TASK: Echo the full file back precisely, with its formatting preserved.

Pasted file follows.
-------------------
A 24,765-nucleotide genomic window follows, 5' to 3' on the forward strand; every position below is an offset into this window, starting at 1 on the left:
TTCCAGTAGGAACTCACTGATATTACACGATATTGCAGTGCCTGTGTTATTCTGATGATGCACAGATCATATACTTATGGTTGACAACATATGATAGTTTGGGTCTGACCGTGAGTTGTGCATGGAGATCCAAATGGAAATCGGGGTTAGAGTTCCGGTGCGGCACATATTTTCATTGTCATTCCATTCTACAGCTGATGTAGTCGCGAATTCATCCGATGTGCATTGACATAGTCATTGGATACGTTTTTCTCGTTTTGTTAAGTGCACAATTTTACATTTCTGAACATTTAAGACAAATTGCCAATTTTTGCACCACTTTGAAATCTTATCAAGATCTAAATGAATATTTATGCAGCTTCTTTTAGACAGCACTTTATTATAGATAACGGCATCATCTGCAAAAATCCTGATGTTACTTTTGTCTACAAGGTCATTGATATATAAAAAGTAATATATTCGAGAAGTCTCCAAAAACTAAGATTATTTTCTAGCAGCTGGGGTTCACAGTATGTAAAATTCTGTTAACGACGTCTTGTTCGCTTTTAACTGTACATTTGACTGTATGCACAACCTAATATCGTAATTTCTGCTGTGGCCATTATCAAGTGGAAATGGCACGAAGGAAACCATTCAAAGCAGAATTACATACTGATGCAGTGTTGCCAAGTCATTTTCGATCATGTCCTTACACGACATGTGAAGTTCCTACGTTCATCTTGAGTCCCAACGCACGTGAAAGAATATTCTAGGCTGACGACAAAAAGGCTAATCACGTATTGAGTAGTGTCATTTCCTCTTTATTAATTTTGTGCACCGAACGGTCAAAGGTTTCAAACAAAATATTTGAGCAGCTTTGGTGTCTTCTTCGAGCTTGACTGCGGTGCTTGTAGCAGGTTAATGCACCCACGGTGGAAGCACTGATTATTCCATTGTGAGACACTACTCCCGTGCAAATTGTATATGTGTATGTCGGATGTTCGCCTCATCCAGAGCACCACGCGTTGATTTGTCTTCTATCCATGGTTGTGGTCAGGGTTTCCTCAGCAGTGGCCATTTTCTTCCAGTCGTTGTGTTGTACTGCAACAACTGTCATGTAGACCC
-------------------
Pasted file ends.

A 24,765-nucleotide genomic window follows, 5' to 3' on the forward strand; every position below is an offset into this window, starting at 1 on the left:
TTCCAGTAGGAACTCACTGATATTACACGATATTGCAGTGCCTGTGTTATTCTGATGATGCACAGATCATATACTTATGGTTGACAACATATGATAGTTTGGGTCTGACCGTGAGTTGTGCATGGAGATCCAAATGGAAATCGGGGTTAGAGTTCCGGTGCGGCACATATTTTCATTGTCATTCCATTCTACAGCTGATGTAGTCGCGAATTCATCCGATGTGCATTGACATAGTCATTGGATACGTTTTTCTCGTTTTGTTAAGTGCACAATTTTACATTTCTGAACATTTAAGACAAATTGCCAATTTTTGCACCACTTTGAAATCTTATCAAGATCTAAATGAATATTTATGCAGCTTCTTTTAGACAGCACTTTATTATAGATAACGGCATCATCTGCAAAAATCCTGATGTTACTTTTGTCTACAAGGTCATTGATATATAAAAAGTAATATATTCGAGAAGTCTCCAAAAACTAAGATTATTTTCTAGCAGCTGGGGTTCACAGTATGTAAAATTCTGTTAACGACGTCTTGTTCGCTTTTAACTGTACATTTGACTGTATGCACAACCTAATATCGTAATTTCTGCTGTGGCCATTATCAAGTGGAAATGGCACGAAGGAAACCATTCAAAGCAGAATTACATACTGATGCAGTGTTGCCAAGTCATTTTCGATCATGTCCTTACACGACATGTGAAGTTCCTACGTTCATCTTGAGTCCCAACGCACGTGAAAGAATATTCTAGGCTGACGACAAAAAGGCTAATCACGTATTGAGTAGTGTCATTTCCTCTTTATTAATTTTGTGCACCGAACGGTCAAAGGTTTCAAACAAAATATTTGAGCAGCTTTGGTGTCTTCTTCGAGCTTGACTGCGGTGCTTGTAGCAGGTTAATGCACCCACGGTGGAAGCACTGATTATTCCATTGTGAGACACTACTCCCGTGCAAATTGTATATGTGTATGTCGGATGTTCGCCTCATCCAGAGCACCACGCGTTGATTTGTCTTCTATCCATGGTTGTGGTCAGGGTTTCCTCAGCAGTGGCCATTTTCTTCCAGTCGTTGTGTTGTACTGCAACAACTGTCATGTAGACCC